For Immediate Release
February 5, 2010

KDHE Office of Communications
communications@kdheks.gov, 785-296-0461

Governor Parkinson celebrates National Wear Red Day

Smoking ban in Kansas would help towards goal of reducing heart attacks

In recognition of February 5th as National Wear Red Day, Governor Mark Parkinson, the American Heart Association (AHA) and state officials joined together today to speak up about cardiovascular disease in women.

“National Wear Red Day is a way for Kansans to join the fight against heart disease and to raise awareness that heart disease is the number one cause of death of women in Kansas. This year, we have an opportunity to take significant action in preventing heart attacks in Kansas by passing a statewide public smoking ban. The Institute of Medicine recently published a report indicating that up to one in four heart attacks could be avoided by enacting a public smoking ban.” said Governor Mark Parkinson. “There is overwhelming public support for a smoking ban in Kansas; a bill has already cleared the Senate and it’s time leaders in the House listened to their constituents and pass this critical legislation.”

To increase awareness of the danger of heart disease among women, the American Heart Association launched a nationwide campaign called the Go Red for Women movement. This important campaign encourages women to learn more about heart health, to lead healthier lives and to talk with their doctors about their risk for developing heart disease.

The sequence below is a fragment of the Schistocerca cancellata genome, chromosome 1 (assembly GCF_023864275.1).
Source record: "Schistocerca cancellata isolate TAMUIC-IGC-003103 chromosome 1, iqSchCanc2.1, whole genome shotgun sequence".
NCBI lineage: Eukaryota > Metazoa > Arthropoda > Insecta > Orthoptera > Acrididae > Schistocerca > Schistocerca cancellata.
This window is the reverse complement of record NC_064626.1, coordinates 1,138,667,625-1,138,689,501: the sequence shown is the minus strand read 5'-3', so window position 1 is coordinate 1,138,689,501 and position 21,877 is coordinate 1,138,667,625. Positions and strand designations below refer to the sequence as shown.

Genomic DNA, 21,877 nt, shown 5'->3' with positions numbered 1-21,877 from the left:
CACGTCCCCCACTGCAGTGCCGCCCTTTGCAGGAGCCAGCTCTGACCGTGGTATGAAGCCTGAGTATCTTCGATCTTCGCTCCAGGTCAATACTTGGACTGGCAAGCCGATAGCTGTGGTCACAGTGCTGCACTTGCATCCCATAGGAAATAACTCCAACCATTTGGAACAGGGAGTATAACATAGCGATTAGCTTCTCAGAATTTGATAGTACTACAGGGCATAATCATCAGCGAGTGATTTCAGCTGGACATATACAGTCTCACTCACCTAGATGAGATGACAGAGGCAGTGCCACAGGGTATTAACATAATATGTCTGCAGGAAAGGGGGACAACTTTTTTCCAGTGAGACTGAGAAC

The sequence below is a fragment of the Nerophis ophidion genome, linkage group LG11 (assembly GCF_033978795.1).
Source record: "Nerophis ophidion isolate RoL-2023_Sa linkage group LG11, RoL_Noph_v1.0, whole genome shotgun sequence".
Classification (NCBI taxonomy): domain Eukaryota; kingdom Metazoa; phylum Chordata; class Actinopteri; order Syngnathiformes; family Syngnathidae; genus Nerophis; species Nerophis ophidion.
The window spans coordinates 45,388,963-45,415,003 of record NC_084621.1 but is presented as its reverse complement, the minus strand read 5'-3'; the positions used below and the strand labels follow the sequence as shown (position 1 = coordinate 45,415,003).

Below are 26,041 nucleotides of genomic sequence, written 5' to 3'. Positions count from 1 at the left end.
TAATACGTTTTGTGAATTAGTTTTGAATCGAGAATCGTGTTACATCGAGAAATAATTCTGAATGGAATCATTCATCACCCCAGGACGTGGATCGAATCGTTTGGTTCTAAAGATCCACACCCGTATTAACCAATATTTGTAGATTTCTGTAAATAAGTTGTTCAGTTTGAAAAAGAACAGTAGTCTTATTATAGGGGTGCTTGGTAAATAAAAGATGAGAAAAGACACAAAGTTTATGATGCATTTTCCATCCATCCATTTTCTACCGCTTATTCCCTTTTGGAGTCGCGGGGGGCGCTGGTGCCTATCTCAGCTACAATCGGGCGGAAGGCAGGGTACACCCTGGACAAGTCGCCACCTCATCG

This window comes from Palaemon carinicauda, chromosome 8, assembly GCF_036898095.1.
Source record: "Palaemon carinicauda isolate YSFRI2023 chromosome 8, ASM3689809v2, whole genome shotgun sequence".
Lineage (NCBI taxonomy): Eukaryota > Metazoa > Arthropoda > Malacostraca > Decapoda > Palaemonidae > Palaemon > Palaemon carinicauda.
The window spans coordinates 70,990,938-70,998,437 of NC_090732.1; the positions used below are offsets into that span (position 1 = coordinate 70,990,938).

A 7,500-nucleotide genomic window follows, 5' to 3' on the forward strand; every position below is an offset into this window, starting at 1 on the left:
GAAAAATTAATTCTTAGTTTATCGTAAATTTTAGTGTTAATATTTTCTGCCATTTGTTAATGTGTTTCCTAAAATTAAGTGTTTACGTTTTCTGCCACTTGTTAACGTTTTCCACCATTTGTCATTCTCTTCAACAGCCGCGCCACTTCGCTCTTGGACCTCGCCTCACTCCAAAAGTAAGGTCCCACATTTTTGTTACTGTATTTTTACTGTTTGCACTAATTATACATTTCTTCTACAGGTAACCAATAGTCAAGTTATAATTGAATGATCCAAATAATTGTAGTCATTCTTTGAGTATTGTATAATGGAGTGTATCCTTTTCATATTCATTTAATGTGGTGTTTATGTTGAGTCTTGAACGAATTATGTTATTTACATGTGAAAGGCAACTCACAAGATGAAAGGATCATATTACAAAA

“It’s exciting to see the Go Red for Women movement gain momentum across my home state,” said Jenna Bell, Kansas resident, heart disease survivor and national spokesperson for the Go Red for the Women movement.  “Together, we can bring a voice to this silent killer to help save lives. We can listen to what our hearts are telling us, wear red on National Wear Red Day and spread the word to our friends and Kansas communities about making the right choices and taking action.” 

“Too many women each year suffer from cardiovascular disease,” Roderick Bremby, Secretary of the Kansas Department of Health and Environment (KDHE), said. “I encourage everyone to recognize their personal risk for heart disease and take action to lead heart-healthy lives.”    

General risk factors for cardiovascular disease include tobacco use, high blood pressure, high blood cholesterol, physical inactivity, obesity, diabetes and poor diet.

Among adult women 18 years and older in Kansas:

The Centers for Disease Control and Prevention (CDC) recommends the following lifestyle modifications for all women:

About Go Red For Women
Go Red For Women is the American Heart Association’s solution to save women’s lives. With one out of three women still dying from heart disease, we are committed to fighting this No. 1 killer that is largely preventable. GoRedForWomen.org, a premiere source of information and education, connects millions of women of all ages and gives them tangible resources to turn personal choices into life-saving actions. We encourage women and the men who love them to embrace the cause. For more information please visit GoRedForWomen.org or call 1-888-MY-HEART (1-888-694-3278). The movement is nationally sponsored by Macy’s and Merck & Co., Inc.

About the American Heart Association
Founded in 1924, we’re the nation’s oldest and largest voluntary health organization dedicated to building healthier lives, free of heart disease and stroke.  To help prevent, treat and defeat these diseases — America’s No. 1 and No. 3 killers — we fund cutting-edge research, conduct lifesaving public and professional educational programs, and advocate to protect public health.  To learn more or join us in helping all Americans, call 1-800-AHA-USA1 or visit americanheart.org.